Rana, a key accused in the 26/11 terror attack, has been declared fugitive in India. His extradition hearing is scheduled for February 12

The US government has opposed the release of the key accused of the 26/11 terror attacks Tahawwur Rana describing him as a flight risk.

The Pakistani-origin Canadian businessman was rearrested in Los Angeles based on an extradition request by India for his involvement in the 2008 Mumbai terror attacks. He had then been prematurely released from the US federal prison, where he was serving a sentence for conspiracy to attack Danish newspaper Jylland Posten’s office in Denmark.

Rana, a childhood friend of David Headley, is a declared fugitive in India. His extradition hearing is scheduled for February 12.

In a motion filed before the US District Court Judge in Los Angeles Jacqueline Chelonian on Monday, US attorney Nicola T Hanna urged the court to deny Rana's motion for release for failure to prove that he is not a flight risk or that special circumstances exist and continue to detain him pending resolution of this extradition proceeding.

The US attorney said a fugitive facing extradition is entitled to bail only if he can demonstrate that he is not a flight risk, is not a danger to the community, and that special circumstances warrant his release from custody, as per a news agency report carried by The Economic Times.

In his court filing, Rana has said the Bureau of Prison (BOP) was unable to manage the COVID-19 pandemic and as such he should be released from custody. Hanna argued that BOP is committed to fighting COVID-19 and protecting the inmates in its custody.

"In addition to ignoring the BOP's ability to manage the pandemic, Rana ignores the significant increase of COVID-19 cases in the population in which he wishes to be released," the report quoted Hanna as saying.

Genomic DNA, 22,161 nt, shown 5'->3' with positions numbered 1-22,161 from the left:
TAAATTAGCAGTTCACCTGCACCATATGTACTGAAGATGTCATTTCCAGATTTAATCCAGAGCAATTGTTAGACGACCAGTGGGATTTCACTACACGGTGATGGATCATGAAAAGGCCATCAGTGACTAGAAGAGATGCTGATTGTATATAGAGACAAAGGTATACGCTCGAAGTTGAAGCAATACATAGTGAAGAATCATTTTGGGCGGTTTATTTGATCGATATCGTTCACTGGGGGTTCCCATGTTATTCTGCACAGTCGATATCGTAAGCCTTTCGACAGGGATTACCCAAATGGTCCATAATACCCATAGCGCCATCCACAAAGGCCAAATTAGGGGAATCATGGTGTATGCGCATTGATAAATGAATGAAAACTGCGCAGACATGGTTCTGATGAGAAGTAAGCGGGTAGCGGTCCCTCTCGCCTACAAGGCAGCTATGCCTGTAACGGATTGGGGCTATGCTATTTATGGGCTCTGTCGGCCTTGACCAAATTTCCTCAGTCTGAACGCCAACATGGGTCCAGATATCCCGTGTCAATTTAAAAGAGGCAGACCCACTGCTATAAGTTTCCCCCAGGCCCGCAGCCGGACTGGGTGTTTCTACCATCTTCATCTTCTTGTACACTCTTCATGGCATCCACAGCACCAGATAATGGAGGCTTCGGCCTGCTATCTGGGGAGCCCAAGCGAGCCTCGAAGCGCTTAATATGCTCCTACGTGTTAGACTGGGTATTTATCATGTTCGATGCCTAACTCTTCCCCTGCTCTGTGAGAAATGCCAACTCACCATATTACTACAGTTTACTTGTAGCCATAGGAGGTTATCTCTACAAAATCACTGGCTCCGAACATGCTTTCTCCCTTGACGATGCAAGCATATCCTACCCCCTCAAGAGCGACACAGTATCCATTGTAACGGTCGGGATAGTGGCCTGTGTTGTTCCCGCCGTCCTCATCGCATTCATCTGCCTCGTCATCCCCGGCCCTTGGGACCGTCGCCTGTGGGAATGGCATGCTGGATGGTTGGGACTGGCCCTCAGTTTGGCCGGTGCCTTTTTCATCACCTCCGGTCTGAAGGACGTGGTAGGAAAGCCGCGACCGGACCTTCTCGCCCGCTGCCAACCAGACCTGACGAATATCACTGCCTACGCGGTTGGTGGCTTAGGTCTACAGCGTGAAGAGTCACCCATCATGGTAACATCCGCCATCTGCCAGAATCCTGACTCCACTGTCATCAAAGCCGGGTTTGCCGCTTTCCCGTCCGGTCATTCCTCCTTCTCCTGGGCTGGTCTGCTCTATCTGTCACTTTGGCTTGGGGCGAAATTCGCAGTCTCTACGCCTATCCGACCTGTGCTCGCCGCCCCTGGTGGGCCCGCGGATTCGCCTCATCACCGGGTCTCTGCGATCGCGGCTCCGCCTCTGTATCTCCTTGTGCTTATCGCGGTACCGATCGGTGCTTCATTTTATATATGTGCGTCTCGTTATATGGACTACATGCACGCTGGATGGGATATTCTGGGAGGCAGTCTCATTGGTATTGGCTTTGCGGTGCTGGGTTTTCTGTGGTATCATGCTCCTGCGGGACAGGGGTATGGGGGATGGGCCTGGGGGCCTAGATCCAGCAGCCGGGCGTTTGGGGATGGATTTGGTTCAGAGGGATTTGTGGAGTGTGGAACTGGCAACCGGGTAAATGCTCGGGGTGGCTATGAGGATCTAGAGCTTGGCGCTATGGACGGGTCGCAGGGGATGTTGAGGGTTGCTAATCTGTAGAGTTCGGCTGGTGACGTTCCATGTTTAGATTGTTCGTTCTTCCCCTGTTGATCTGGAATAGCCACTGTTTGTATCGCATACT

Rana had owned the Mumbai terror attacks and wanted a medal for his performance, according to the court filing by Hanna quoted by an NDTV report.

"Referring to a 1971 attack on his school in Pakistan, Headley told Rana that he believed he was ''even with the Indians now''. In response, Rana said that they (the Indian people) deserved it. Also, in September 2009, the FBI intercepted Rana telling Headley that the nine LeT attackers who had been killed during the attacks should be given Pakistan's highest military honor," Hanna said in his court papers as per the report.

Hanna had also alleged that Rana was in touch with Headley’s contacts in Pakistan since 2009. He further said that Rana let Headley use his business as a cover to travel to India and conduct surveillance.

In denying Rana's initial motion for release in July, the court had said he constituted a flight risk given his significant foreign contacts and the possibility he could face a death sentence in India.

The court further found that this extreme risk of the flight was not mitigated by the approximately USD 1.5 million of property and cash offered by Rana's associates, as per the report.